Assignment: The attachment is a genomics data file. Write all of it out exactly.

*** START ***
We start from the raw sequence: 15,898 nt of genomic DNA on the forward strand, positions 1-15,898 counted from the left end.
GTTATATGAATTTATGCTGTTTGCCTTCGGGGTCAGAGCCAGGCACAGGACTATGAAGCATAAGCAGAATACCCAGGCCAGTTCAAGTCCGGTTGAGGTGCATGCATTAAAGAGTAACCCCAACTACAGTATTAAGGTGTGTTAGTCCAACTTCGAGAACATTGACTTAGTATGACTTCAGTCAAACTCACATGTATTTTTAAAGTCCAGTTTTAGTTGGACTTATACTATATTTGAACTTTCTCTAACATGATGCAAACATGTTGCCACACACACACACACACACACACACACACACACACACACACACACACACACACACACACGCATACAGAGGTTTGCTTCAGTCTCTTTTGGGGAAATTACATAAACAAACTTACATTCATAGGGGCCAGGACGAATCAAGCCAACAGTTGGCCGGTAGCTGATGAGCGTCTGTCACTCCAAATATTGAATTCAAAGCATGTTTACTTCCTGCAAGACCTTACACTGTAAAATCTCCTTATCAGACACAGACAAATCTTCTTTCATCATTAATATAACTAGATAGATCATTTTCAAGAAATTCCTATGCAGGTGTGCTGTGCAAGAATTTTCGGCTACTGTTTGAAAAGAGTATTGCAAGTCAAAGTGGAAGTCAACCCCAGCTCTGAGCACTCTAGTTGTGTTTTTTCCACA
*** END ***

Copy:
We start from the raw sequence: 15,898 nt of genomic DNA on the forward strand, positions 1-15,898 counted from the left end.
GTTATATGAATTTATGCTGTTTGCCTTCGGGGTCAGAGCCAGGCACAGGACTATGAAGCATAAGCAGAATACCCAGGCCAGTTCAAGTCCGGTTGAGGTGCATGCATTAAAGAGTAACCCCAACTACAGTATTAAGGTGTGTTAGTCCAACTTCGAGAACATTGACTTAGTATGACTTCAGTCAAACTCACATGTATTTTTAAAGTCCAGTTTTAGTTGGACTTATACTATATTTGAACTTTCTCTAACATGATGCAAACATGTTGCCACACACACACACACACACACACACACACACACACACACACACACACACACACACACACGCATACAGAGGTTTGCTTCAGTCTCTTTTGGGGAAATTACATAAACAAACTTACATTCATAGGGGCCAGGACGAATCAAGCCAACAGTTGGCCGGTAGCTGATGAGCGTCTGTCACTCCAAATATTGAATTCAAAGCATGTTTACTTCCTGCAAGACCTTACACTGTAAAATCTCCTTATCAGACACAGACAAATCTTCTTTCATCATTAATATAACTAGATAGATCATTTTCAAGAAATTCCTATGCAGGTGTGCTGTGCAAGAATTTTCGGCTACTGTTTGAAAAGAGTATTGCAAGTCAAAGTGGAAGTCAACCCCAGCTCTGAGCACTCTAGTTGTGTTTTTTCCACA